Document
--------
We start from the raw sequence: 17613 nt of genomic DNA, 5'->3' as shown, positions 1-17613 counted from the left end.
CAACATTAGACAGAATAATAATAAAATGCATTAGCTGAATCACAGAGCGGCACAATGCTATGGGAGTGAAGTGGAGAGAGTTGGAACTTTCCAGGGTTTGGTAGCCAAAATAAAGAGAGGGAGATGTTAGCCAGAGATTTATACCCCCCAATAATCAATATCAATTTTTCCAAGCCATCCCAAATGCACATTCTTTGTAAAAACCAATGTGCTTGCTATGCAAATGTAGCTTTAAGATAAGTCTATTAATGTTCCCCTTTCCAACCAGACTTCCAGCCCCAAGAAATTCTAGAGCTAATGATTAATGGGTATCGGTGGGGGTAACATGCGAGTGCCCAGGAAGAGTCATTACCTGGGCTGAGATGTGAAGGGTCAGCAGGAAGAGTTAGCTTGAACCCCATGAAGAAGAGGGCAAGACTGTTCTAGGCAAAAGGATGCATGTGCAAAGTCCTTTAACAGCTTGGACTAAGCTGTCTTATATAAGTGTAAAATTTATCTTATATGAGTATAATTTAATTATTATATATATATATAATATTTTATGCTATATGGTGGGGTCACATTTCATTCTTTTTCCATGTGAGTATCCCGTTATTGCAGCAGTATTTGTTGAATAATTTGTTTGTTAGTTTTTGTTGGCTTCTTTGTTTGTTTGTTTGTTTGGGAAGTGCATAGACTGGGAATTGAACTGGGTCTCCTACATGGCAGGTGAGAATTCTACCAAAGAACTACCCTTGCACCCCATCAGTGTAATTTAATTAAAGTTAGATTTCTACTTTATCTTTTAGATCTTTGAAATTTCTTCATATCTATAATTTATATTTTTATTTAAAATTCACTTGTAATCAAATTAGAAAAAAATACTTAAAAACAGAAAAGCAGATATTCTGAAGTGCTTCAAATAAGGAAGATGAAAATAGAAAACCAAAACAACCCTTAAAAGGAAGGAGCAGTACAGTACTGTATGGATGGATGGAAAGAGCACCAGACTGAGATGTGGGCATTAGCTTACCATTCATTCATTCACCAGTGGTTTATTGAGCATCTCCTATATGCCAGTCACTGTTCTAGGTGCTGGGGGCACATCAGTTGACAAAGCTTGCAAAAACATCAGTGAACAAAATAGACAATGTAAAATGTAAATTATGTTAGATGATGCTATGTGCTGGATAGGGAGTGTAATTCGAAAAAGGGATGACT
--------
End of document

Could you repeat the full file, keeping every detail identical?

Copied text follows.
We start from the raw sequence: 17613 nt of genomic DNA, 5'->3' as shown, positions 1-17613 counted from the left end.
CAACATTAGACAGAATAATAATAAAATGCATTAGCTGAATCACAGAGCGGCACAATGCTATGGGAGTGAAGTGGAGAGAGTTGGAACTTTCCAGGGTTTGGTAGCCAAAATAAAGAGAGGGAGATGTTAGCCAGAGATTTATACCCCCCAATAATCAATATCAATTTTTCCAAGCCATCCCAAATGCACATTCTTTGTAAAAACCAATGTGCTTGCTATGCAAATGTAGCTTTAAGATAAGTCTATTAATGTTCCCCTTTCCAACCAGACTTCCAGCCCCAAGAAATTCTAGAGCTAATGATTAATGGGTATCGGTGGGGGTAACATGCGAGTGCCCAGGAAGAGTCATTACCTGGGCTGAGATGTGAAGGGTCAGCAGGAAGAGTTAGCTTGAACCCCATGAAGAAGAGGGCAAGACTGTTCTAGGCAAAAGGATGCATGTGCAAAGTCCTTTAACAGCTTGGACTAAGCTGTCTTATATAAGTGTAAAATTTATCTTATATGAGTATAATTTAATTATTATATATATATATAATATTTTATGCTATATGGTGGGGTCACATTTCATTCTTTTTCCATGTGAGTATCCCGTTATTGCAGCAGTATTTGTTGAATAATTTGTTTGTTAGTTTTTGTTGGCTTCTTTGTTTGTTTGTTTGTTTGGGAAGTGCATAGACTGGGAATTGAACTGGGTCTCCTACATGGCAGGTGAGAATTCTACCAAAGAACTACCCTTGCACCCCATCAGTGTAATTTAATTAAAGTTAGATTTCTACTTTATCTTTTAGATCTTTGAAATTTCTTCATATCTATAATTTATATTTTTATTTAAAATTCACTTGTAATCAAATTAGAAAAAAATACTTAAAAACAGAAAAGCAGATATTCTGAAGTGCTTCAAATAAGGAAGATGAAAATAGAAAACCAAAACAACCCTTAAAAGGAAGGAGCAGTACAGTACTGTATGGATGGATGGAAAGAGCACCAGACTGAGATGTGGGCATTAGCTTACCATTCATTCATTCACCAGTGGTTTATTGAGCATCTCCTATATGCCAGTCACTGTTCTAGGTGCTGGGGGCACATCAGTTGACAAAGCTTGCAAAAACATCAGTGAACAAAATAGACAATGTAAAATGTAAATTATGTTAGATGATGCTATGTGCTGGATAGGGAGTGTAATTCGAAAAAGGGATGACT